Dr. Martin Luther King, Jr. Had a Mother

Martin Luther King, Jr. Memorial

Distinguished writer Ta-Nehisi Coates poignantly points out the inherent problems with dehumanizing people.  And while he was specifically talking about the danger in verbally removing the humanity of enslaved and disadvantaged people, I think we often do the same thing to some degree with our heroes. We put them on pedestals and begin to believe that they are “above” humanity. 

But I would argue that taking away a hero’s humanity is damaging to his/her legacy. 

Martin Luther King, Jr. is no exception. He was a lot of great things. He was an inspiration. He was a hero. He was a Nobel Prize winner. There are streets and memorials worldwide in his honor. And–he was a man. 

He was a man.

Martin Luter King Jr. Dr. Street Sign

But remembering that Dr. Martin Luther King, Jr. was a man is not an attempt to diminish his incredible accomplishments, his powerful orations, his sacrifices, his love. No. I think it is necessary for us to remember his humanity to serve as a reminder that we, as fellow humans, are not exempt from the responsibility to stand up and speak out. I think it is crucial to see his humanity and recognize that we (even without multiple advanced degrees and incredibly developed speaking talents) have the capacity within ourselves to stand up and speak out, too, even if on a smaller scale.

Martin Luther King, Jr. had a mother. 

As a mother, I find it so intriguing to learn about other mothers. Mothers of heroes are fascinating. Did you know that Dr. King’s mother–Alberta Williams King–was his first influence of anti-violence? Did you know that she was the daughter of one of the few educated women of her generation? Dr. King’s sister, Christine King Farris, writes of their grandmother in her book Through It All: Reflections on My Life, My Family, and My Faith. She explains  “Many women of her day worked in the home. They were expected to tend to their families, raise the children, cook, clean, sew, and make few waves. My grandmother was a bold exception to this formula. She had her own unique trajectory, one that was created and not dictated.”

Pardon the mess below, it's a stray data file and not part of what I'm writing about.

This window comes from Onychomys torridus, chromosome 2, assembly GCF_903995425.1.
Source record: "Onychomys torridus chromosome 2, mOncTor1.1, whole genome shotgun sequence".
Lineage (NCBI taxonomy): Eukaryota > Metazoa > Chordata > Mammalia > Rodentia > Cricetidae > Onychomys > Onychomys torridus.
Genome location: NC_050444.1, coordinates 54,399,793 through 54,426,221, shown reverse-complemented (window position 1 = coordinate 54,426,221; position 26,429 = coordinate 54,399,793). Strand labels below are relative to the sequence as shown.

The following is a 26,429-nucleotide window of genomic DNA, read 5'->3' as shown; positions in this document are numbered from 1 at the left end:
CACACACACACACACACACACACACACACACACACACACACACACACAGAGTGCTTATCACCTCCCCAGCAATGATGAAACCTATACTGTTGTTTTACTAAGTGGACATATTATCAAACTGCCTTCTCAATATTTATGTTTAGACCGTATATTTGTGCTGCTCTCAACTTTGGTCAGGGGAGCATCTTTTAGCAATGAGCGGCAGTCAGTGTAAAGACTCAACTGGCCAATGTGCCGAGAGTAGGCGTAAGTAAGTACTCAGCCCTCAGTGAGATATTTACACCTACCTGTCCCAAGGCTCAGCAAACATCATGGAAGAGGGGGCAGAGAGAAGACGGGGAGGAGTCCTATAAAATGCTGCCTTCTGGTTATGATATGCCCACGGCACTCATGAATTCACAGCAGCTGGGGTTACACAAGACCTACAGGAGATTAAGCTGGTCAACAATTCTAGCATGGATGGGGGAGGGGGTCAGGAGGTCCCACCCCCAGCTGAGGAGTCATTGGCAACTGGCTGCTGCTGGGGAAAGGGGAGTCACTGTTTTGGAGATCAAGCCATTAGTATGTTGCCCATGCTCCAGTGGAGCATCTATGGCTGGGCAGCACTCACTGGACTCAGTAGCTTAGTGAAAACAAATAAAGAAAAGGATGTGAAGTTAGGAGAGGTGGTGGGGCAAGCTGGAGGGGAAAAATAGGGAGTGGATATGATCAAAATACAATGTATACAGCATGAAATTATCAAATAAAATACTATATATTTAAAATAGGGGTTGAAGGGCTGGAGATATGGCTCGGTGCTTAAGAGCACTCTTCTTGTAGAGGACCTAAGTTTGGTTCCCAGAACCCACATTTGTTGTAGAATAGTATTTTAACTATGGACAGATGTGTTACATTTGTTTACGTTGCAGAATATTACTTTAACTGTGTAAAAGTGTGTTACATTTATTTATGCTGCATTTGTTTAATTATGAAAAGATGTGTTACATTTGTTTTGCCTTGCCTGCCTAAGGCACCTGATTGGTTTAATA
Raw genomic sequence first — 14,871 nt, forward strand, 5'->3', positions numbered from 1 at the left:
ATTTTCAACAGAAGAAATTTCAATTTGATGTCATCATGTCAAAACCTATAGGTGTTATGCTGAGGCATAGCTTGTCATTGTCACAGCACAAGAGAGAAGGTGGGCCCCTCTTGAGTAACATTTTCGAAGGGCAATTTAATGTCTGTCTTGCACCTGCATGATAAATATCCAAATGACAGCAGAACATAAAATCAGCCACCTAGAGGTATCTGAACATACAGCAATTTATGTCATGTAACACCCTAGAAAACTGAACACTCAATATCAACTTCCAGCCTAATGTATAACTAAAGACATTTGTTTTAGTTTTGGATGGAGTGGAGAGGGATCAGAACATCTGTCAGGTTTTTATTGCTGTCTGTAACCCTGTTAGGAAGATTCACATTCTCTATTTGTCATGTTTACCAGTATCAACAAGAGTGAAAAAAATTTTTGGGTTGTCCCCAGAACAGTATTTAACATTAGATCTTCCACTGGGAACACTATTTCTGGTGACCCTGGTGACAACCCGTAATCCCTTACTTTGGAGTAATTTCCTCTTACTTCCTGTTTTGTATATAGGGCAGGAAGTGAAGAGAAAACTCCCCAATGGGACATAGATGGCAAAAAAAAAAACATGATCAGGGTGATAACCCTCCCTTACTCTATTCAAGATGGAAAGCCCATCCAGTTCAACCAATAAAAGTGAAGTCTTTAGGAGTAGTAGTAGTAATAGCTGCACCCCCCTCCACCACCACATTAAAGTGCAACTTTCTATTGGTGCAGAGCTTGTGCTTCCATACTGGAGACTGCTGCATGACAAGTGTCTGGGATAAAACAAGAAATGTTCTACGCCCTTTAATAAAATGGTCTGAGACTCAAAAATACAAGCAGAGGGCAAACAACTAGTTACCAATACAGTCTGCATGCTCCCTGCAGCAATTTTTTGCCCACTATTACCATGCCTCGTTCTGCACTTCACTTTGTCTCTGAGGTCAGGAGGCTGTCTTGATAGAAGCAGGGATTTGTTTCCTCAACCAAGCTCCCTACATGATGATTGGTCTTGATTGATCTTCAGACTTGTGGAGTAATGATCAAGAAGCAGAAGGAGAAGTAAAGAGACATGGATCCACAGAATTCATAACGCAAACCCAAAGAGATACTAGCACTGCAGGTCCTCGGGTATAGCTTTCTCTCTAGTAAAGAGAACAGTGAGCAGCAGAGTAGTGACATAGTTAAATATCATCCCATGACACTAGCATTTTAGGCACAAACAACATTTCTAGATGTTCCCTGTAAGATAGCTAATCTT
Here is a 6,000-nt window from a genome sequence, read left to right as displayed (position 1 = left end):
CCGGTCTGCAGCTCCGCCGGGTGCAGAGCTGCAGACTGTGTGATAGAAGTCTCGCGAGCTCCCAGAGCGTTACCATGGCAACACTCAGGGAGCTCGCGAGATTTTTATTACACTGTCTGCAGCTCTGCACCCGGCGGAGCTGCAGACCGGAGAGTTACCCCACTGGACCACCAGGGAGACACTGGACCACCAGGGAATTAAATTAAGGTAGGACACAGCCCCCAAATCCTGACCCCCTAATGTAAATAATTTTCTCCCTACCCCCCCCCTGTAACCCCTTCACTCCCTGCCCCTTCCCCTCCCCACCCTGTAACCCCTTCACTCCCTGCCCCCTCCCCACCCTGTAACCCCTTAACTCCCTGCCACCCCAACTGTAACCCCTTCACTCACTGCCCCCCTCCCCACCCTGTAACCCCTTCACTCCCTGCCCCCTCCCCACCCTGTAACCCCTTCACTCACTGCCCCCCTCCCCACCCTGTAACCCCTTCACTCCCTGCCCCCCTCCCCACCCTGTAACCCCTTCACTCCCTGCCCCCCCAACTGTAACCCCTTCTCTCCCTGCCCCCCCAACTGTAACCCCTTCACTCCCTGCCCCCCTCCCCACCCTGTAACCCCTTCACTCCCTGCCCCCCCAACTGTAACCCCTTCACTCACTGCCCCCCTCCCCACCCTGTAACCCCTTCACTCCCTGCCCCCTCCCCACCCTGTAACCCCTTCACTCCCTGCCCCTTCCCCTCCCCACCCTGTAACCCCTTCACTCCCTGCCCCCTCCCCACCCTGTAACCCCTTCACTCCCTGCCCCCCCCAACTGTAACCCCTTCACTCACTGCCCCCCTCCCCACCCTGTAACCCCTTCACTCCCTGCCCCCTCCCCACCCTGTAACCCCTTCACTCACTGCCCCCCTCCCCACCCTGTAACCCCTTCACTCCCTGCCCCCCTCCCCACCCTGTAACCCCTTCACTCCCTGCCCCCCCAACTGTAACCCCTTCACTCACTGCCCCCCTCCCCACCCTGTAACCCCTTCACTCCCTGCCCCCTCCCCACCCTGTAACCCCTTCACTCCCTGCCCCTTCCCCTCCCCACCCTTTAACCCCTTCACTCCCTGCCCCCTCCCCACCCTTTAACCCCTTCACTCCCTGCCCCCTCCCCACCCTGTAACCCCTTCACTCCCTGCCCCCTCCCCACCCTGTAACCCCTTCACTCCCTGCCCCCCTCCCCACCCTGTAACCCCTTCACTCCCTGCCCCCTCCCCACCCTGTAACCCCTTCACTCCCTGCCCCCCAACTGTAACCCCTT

King’s grandmother insisted on pursuing advanced education and expected similar standards of her children. “Her matriculation set an example of achievement and high standards for all the women of the King family who followed. In her own special, quiet way, she demonstrated to the community, and most important, to us, the realm of possibility and the capacity to dream.” This woman shaped the lives of her children and subsequently her grandchildren.

And so can we. 

I can’t help but wonder what future heroes we are raising right now. What examples are we setting? What standards are we raising? 

King’s sister, Christine, writes, “It’s no secret that one of best things parents can do for their children is to set good examples in their daily lives. I’ve always felt that this can best be achieved when the parents actually illustrate the lessons they want their children to grasp through the way they go about leading their lives, in things both great and small…” 

We will not all set the exact same examples for our children {because we are not all the same}, but we can set an example all our own. We can inspire and teach and love our children to help them reach their potentials.

And did you know that only six years after her son’s assassination, Alberta Williams King was also shot? In a church. Right after she finished playing The Lord’s Prayer on the organ. She died at the hands of an angry man who wanted to kill her husband, but settled for her instead. 

So this year, as we recognize the changes initiated and orchestrated by Dr. Martin Luther King, Jr., let’s take a moment to acknowledge the contributions of his family: his mother, his grandmothers, his father, his grandfathers, his brother, his sister, his wife, his children.

Being a mom is tough. Motherhood is even tough for the mother of a hero. And thankless. It’s listening to your beloved child even when he comes to you and says, “There’s a chance, Mother, that someone is going to try to kill me, and it could happen without any warning at all” {source}. It’s flying to Norway to see him accept the Nobel Peace Prize. It’s attending his funeral and mustering the strength to get out of bed and face another day. Our world is a better place because of Dr. King and, in turn, because of his mother. And because of the examples they set for all of us, we, too, can–and must– be better humans.

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